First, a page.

Beauty is a mathematical formula. And other lies.

Beauty in Seattle on 12 Jul 2006 at 12:00am

Math equation for beautyLike we needed scientists to work on the creation of software that measures someone's beauty based on a mathematical formula.

"Beauty is not in the eyes of the beholder. It is just a mathematical formula" was the conclusion of computer scientist Gideon Dror of the Academic College of Tel Aviv-Yafo.

He concludes that perfection is a woman with blonde hair, "clear skin, larger-than-average eyes and lush lips closer to the chin than average".

Dan Fishel grabs the bait and writes in Forbes that this "digital plastic surgery" software may make its way into cameras and photoshop. I'm just wondering if Dan fell for a prank. This can't be real.

See: Look Prettier Now, Forbes {requires registration}

plastic surgery before and afters

Comments (4)

Perhaps you should do your research before you post articles like this. I am a female myself, and I would rate myself no higher than a 6 or a 7, so I like to consider myself to be unbiased. I also a biology major with a minor in psychology. Two things are undeniable about "beauty," or rather, what is found to be "physically attractive": 1) It absolutely has everything to do with evolutionary psychology. Traits that signal good health and fitness point to a more fertile woman. Traits like that include symmetrical facial features. 2) The overwhelming majority of men do find women attractive when they meet a very mathematical set of critera, whether they realize it or not. The width of the eyes should be 3/10 the width of the face. The length of the chin should be 1/5 the height of the face. The distance between the center of the eye and the bottom of the eyebrow should be 1/10 the height of the face. The visible eyeball should be 1/14 the height of the face. The total area of the nose should be less than 5% the total area of the face. The mouth should be 1/2 the width of the face. These and other traits were said to be "ideal" and even a slight variation from them resulted the face being rated as "less attractive." This is a legitimate study done at The Univerity of Louisiana, if you prefer to look into it more. So I will agree with you on this: some computer keep cranking out a program probably doesn't know what he's talking about. He's also not worth you getting upset over. The idea he is basing this off of is true and undeniable. Stop with these sappy self-image websites that pretend like attraction to prototypical features doesn't exist. It does. Most of all don't have all those features, but it doesn't mean you can deny science just to feel good about yourself. And it doesn't mean you have to feel bad about yourself either. Studies also show that men will be more drawn to women of their own level of social desirability. Also, plenty of men, although not the majority, were less attracted to the prototypical "equation" of beauty and went more towards unique traits. In a study, there is always standard deviation. And just because the pretty girls are rated consistently to be the pretty girls, doesn't mean the rest of us will be sad and alone forever.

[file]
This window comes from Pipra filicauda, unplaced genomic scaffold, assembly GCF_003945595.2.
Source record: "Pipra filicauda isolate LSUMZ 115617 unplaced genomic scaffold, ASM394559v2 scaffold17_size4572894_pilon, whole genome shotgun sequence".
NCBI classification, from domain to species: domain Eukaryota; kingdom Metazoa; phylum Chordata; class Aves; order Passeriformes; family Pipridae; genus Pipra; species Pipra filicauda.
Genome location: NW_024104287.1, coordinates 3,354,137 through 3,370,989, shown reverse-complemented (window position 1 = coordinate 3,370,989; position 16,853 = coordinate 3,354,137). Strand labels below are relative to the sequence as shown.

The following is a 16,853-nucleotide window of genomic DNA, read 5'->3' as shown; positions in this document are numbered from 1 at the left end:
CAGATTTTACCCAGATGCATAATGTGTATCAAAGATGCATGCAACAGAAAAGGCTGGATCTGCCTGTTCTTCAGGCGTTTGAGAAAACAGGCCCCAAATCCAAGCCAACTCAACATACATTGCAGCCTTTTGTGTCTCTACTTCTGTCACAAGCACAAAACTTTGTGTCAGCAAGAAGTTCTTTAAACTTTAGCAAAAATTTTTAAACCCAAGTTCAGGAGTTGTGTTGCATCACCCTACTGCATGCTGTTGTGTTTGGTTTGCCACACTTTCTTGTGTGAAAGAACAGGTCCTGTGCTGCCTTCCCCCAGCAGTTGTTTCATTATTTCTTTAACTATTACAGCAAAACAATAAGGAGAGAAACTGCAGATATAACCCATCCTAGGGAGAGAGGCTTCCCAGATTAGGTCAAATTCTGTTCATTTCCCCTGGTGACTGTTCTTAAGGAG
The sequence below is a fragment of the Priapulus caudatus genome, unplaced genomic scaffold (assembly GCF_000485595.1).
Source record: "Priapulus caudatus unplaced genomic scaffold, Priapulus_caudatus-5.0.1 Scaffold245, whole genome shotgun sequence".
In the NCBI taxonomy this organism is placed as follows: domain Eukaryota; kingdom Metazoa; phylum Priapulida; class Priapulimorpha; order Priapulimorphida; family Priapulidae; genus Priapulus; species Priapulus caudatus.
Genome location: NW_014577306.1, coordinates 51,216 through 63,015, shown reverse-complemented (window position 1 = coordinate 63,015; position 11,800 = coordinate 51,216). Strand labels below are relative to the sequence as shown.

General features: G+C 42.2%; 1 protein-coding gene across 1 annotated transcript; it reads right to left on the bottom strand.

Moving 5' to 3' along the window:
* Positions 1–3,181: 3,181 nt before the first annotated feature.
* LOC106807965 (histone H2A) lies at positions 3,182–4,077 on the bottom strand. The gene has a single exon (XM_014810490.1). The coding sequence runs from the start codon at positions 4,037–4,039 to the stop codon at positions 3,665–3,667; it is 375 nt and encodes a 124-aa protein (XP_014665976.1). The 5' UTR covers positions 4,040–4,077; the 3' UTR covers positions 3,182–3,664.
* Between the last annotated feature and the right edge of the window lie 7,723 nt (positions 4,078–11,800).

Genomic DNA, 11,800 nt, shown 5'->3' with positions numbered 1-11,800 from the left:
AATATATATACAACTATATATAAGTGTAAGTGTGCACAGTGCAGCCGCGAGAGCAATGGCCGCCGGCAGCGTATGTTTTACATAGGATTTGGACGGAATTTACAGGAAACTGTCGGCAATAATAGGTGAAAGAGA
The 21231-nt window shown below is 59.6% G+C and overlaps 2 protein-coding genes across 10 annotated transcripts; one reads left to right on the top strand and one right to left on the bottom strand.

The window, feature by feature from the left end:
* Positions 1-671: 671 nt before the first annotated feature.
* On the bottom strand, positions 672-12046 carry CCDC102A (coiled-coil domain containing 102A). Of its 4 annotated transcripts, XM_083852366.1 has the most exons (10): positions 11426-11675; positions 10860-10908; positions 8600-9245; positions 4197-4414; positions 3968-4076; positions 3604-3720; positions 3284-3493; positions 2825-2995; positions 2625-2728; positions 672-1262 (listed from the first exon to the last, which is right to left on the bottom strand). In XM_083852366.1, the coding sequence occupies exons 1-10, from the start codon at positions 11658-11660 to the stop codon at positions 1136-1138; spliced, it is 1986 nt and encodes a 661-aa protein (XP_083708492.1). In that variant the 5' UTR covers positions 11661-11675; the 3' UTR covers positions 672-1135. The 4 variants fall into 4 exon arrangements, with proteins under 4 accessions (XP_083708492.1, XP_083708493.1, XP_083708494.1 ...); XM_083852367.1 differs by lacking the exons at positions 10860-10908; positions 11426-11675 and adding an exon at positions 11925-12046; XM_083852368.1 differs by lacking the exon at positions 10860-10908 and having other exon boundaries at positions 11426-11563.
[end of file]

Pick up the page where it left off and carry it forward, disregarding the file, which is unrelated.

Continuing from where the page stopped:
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It's a true story covered also outside the U.S. The magazine publishes a photo that demonstrates the work of the algorithm on Sandra Barnhard's photo, it doesn't appear in the web version of the story. I would assume that it is not that easy to full Forbes...
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The way it's being positioned now is GROSS but, there is a "mathematical" formula that represents the measurements of what the human eye perceives as beautiful... I wrote an article on it once. Here's the gist:

 

"The ancient Greeks discovered that the key to beauty is about symmetry and even devised a simple formula for which proportions are perceived as most appealing to the human psyche. This precise mathematical equation (for all you geometry buffs it’s 1:1.618) became known as the golden ratio or the divine proportion and still holds true today.

 

Through the centuries, artists from all walks have incorporated these “ideal” proportions into their works. If you were to look closely at Michelangelo’s David, for example, you’d notice that his face is evenly divided into thirds. The upper third starts at the eyes and goes up to the hairline, the middle third goes from the eyes down to the base of the nose and the lower third from the nose to the chin. Likewise, Leonardo Da Vinci’s famed Mona Lisa’s ear is as long as her nose and the space between her eyes is precisely the size of one eye."

Hmmmm...

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I read the article too and thought what a joke. But like you, I then got worried. Maybe this is a sign of the times. For the sake of our society I hope not.
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